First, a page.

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Summary: It’s OK to Be Angry About Capitalism: What it Would Take to Change the Status Quo That Enriches Billionairs and Holds the Working Class Down by Senator Bernie Sanders, John Nichols

It’s OK to be Angry About Capitalism (2023) is a critique of the economic and political system in the US. It offers a blueprint on how to move past unbridled capitalism onto a fairer and freer future.

Understand the idea of democratic socialism.

Bernie Sanders is a democratic socialist. He advocates for policies such as universal health care, taxing the rich to a higher degree, and supporting workers’ rights. Throughout his presidential campaigns in 2016 and 2020, opponents dismissed his views. They claimed his policies weren’t in line with the American value of freedom.

Democratic socialists disagree with such a statement. They argue that for the majority of Americans today, their freedom is effectively limited. If you have to work three jobs just to pay your rent and you can’t afford a doctor when you’re sick, you’re heavily constrained in your life choices.

In this summary, which represents Bernie Sanders’s point of view, we’ll explore this idea in more detail. But first, let’s talk about presidential campaigns.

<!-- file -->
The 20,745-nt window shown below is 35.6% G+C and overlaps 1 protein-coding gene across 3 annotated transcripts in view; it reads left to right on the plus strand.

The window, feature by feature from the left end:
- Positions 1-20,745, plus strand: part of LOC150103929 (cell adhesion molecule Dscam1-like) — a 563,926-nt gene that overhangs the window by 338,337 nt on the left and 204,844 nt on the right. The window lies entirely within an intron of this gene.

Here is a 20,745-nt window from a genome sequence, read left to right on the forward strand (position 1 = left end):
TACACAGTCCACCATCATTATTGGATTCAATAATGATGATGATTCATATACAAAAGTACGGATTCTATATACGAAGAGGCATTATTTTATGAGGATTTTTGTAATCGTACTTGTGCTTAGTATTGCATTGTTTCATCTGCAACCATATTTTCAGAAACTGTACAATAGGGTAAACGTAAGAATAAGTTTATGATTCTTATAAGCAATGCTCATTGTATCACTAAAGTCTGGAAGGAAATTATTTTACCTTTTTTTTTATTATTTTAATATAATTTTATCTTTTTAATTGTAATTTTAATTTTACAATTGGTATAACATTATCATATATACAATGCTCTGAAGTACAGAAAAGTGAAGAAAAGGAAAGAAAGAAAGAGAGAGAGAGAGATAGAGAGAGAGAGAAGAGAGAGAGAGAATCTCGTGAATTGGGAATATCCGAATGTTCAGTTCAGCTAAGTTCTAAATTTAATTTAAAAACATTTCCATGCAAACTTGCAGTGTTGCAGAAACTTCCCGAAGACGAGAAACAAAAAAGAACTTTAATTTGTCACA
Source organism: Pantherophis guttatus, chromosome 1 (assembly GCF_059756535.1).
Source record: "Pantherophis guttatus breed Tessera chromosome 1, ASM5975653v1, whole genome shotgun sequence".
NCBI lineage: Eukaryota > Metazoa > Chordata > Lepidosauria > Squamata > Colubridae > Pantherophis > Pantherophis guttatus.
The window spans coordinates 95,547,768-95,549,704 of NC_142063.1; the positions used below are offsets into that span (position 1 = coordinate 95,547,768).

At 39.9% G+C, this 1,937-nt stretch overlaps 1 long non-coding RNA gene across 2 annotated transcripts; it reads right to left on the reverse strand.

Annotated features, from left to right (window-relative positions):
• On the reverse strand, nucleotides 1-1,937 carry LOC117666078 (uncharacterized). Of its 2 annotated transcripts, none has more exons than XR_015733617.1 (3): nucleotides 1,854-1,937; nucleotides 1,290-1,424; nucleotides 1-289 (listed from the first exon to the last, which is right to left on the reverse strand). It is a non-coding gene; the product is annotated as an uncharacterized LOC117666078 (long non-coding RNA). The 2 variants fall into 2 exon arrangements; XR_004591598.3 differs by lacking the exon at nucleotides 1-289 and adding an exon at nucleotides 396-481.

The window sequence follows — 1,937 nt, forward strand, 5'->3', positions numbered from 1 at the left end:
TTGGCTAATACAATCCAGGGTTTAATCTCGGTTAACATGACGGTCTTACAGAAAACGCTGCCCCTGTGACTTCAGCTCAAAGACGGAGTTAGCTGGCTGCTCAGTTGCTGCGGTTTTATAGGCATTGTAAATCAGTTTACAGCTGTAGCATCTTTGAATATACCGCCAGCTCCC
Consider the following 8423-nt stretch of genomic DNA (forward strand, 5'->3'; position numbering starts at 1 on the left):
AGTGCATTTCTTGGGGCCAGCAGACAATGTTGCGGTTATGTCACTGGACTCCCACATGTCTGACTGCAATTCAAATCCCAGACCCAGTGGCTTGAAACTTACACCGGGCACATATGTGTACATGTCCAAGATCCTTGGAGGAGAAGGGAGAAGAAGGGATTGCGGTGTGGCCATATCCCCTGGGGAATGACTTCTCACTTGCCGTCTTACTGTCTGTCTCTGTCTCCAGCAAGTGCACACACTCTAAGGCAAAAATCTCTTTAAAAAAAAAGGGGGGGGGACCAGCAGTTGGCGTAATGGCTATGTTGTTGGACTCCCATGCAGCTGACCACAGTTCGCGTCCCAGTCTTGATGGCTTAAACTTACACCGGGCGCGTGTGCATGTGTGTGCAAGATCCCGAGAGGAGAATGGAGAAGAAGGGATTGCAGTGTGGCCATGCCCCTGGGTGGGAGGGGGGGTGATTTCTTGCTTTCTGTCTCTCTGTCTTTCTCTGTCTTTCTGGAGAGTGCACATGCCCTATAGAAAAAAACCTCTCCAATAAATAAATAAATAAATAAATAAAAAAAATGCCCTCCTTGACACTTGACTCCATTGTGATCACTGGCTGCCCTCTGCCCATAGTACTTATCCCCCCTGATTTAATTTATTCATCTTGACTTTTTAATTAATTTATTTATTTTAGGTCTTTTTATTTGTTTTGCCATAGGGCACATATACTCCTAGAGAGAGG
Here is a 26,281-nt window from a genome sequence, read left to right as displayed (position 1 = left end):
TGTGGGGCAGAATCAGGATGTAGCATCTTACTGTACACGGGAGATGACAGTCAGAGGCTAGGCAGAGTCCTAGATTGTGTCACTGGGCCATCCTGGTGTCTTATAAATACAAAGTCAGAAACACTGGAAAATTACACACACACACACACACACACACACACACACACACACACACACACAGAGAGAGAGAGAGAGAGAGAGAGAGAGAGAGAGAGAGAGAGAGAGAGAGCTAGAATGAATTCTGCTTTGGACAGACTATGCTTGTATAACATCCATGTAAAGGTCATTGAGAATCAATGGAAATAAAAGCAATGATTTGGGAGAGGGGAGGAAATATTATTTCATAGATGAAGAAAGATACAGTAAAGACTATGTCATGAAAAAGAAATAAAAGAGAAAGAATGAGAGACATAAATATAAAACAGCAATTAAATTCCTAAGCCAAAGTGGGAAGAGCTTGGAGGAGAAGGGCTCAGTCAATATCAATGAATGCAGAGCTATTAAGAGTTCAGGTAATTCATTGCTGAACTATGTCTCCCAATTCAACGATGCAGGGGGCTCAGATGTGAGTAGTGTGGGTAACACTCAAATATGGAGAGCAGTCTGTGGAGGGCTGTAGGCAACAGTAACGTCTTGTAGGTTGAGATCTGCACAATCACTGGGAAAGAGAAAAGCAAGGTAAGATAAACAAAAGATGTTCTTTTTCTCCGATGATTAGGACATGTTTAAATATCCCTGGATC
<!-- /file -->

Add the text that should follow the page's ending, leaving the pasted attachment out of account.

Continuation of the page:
Book Summary: It’s OK to Be Angry About Capitalism - What it Would Take to Change the Status Quo That Enriches Billionairs and Holds the Working Class Down

What Went Right, What Went Wrong

For both his presidential campaigns, Sanders ran on a platform of social democratic ideas such as free health care, making billionaires pay taxes, and protecting the climate. Surprisingly, in the 2016 Democratic primary, Sanders won 22 states. He was more popular with young Black and Latinx voters than any other candidate. He did this without relying on money from billionaires. Instead, his campaign was fueled by millions of small donations.

In the end, Hillary Clinton took the nomination and eventually lost to Donald Trump. But it’s hard to call Sanders’s campaign a failure. He and his team organized a big, diverse, progressive grassroots movement. They did so by holding local rallies, knocking on doors, and using social media.

When Sanders ran again in 2020, his team was able to build on this momentum. He won the first three Democratic states. But while the people seemed to want Sanders, the Democratic establishment didn’t. They rallied behind Democratic moderate Joe Biden. Other moderate candidates abruptly backed out of the race to secure more votes for Biden. Meanwhile, senator Elizabeth Warren stayed in the race despite poor results, dividing the progressive votes between her and Sanders. In this way, the Democratic establishment helped Biden win key states on Super Tuesday. Eventually, Sanders had to make the tough decision to suspend his campaign.